As a mentor of educators, I continue to watch instructors struggle with their presentation skills. While their content may be great, their success varies from presentation-to-presentation. Why?
If your content and presentation remains the same each time you 'perform' it, why do the results vary? The answer is simple: the audience. The audience is the one variable you have absolutely no control over. Think about this: You create a presentation (even if it's a lame PowerPoint) and rehearse it several times until you've perfected the delivery, but still bomb on stage. Why? - The audience. You spent so much time thinking, developing, and refining your presentation that you failed to consider the people watching you.
Knowing your audience is a key strategy when developing a presentation / lecture. This is done everyday in the entertainment industry. Scripts and stories are not just reviewed for their content, but also for audience appeal. If the story can't be 'sold' to an audience, it never reaches production. We are not so fortunate in the field of education! Some of our content must be taught and is dry and boring at baseline, making it difficult for some educators to create a presentation that can capture an audience.
Here are some items to keep in mind when creating your presentation:
#1 - Location
Where is the presentation taking place? In a classroom? An auditorium? A convention center? This will help you develop content appropriate for that location. A large room, like a convention center, may inhibit certain presentation strategies. For instance, you would not do a facilitated discussion in a convention center because the size of the room limits your ability to have meaningful discussion among the participants. On the opposite end, a small classroom is an ideal location for facilitated discussion. The small environment creates an atmosphere where everyone can be heard and contribute to the discussion.
#2 - Who
Who are the participants? Students? Professionals? Both? This is one of the most important considerations when developing a presentation. If you are providing primary instruction to a group of students, your approach will differ than if you were presenting to a group of seasoned professionals. With students, you will need to explain items in finer detail and perhaps allow additional time for questions. However, with seasoned professionals, you may only need to summarize certain topics. If you mix-up these two strategies (e.g. summarize to students, provide long explanations to professionals), you're going to lose your audience! The students will get frustrated with the lack of material and the professionals will become bored or even feel insulted for the in-depth explanations.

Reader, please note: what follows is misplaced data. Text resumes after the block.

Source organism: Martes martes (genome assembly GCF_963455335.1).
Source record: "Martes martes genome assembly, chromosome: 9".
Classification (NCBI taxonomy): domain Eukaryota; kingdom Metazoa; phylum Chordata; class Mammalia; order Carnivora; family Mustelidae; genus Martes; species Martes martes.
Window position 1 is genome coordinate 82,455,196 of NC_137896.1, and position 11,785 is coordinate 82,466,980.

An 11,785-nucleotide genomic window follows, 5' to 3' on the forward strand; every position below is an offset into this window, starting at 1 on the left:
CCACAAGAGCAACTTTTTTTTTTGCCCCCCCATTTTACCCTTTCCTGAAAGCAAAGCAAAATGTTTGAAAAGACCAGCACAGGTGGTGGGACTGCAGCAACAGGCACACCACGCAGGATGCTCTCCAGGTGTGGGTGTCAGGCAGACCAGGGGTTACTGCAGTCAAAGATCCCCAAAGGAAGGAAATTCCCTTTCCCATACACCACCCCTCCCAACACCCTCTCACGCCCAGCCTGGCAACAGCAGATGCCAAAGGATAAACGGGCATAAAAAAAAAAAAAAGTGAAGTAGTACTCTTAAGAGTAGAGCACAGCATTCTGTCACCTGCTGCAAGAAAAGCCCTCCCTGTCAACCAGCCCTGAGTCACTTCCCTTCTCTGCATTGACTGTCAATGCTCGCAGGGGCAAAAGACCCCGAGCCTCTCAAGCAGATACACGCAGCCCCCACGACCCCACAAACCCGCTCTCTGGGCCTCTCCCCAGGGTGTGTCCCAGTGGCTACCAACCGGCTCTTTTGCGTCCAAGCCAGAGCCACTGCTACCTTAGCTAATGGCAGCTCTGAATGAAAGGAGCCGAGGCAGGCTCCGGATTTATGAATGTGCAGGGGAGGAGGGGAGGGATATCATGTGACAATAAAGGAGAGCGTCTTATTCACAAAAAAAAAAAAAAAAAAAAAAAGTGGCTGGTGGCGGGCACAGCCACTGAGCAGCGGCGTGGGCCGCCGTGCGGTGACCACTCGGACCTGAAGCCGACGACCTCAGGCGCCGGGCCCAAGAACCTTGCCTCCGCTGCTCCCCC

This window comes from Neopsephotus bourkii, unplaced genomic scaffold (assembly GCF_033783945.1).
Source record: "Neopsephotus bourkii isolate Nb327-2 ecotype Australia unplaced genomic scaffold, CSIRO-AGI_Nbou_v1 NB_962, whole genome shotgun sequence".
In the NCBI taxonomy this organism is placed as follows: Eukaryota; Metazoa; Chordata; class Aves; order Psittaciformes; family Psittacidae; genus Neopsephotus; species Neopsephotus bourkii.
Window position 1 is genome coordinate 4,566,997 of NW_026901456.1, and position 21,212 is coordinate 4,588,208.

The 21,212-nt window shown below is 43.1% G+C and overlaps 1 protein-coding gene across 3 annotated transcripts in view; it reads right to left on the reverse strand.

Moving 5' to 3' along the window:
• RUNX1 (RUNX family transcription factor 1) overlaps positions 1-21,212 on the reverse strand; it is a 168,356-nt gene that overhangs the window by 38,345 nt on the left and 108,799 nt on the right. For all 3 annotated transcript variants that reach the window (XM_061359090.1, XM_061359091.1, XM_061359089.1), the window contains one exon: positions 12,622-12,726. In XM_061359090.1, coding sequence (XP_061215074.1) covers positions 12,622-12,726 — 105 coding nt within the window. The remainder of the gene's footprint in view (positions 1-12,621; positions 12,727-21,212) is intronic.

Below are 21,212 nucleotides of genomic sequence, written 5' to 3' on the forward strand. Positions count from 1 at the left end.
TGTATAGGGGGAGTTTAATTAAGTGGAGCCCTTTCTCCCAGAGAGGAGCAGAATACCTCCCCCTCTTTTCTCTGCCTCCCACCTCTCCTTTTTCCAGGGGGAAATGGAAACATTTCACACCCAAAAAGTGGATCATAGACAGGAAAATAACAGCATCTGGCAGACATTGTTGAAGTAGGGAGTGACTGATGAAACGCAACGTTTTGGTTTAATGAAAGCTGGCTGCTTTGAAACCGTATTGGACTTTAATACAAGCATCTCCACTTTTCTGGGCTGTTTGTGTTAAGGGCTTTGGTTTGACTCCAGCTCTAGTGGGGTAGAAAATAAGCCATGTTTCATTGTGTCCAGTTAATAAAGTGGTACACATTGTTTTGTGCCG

#3 - Why
Why are they there? We call this 'motivation.' What drew them to your presentation? Are they attending a conference for professional development? Is your presentation a required lecture? The answers associated with these questions should guide your approach when creating your presentation. A presentation that requires a great deal of audience participation may not work with an audience who is forced to be there (e.g. work requirement). Whereas, an audience filled with people who are genuinely excited about your content may be the perfect audience to explore some interactive teaching strategies.
Creating a presentation can be challenging. Knowing information about your audience can help you be more successful. When the presentation 'fits' the audience, the participants are more likely to pay attention, interact, and ask questions. In the end, it's our job to reach the student / participant. By knowing 'who' they are and 'why' they came, we have the ability to connect with our audience in a positive way.
About the Author:
Alan Heckman has been involved in healthcare for over 20 years and is the owner of EMS Education Solutions, LLC, an education company that provides primary and continuing education services to healthcare professionals. He has a Bachelor of Science degree in Secondary Education, specializing in Communications, and a Master of Science degree in Physician Assistant Studies. His clinical experience includes Emergency Medicine, Family Medicine, Cardiothoracic Surgery, and Critical Care. In addition, he is a Nationally Registered Paramedic and continues to train EMS professionals of a regular basis. Alan is an Associate Professor in the Physician Assistant Program at DeSales University and continues to practice Critical Care medicine. Academically, Alan has published in multiple textbooks, including textbooks of the American Academy of Orthopedic Surgeons, and has presented at local, state, and national conferences.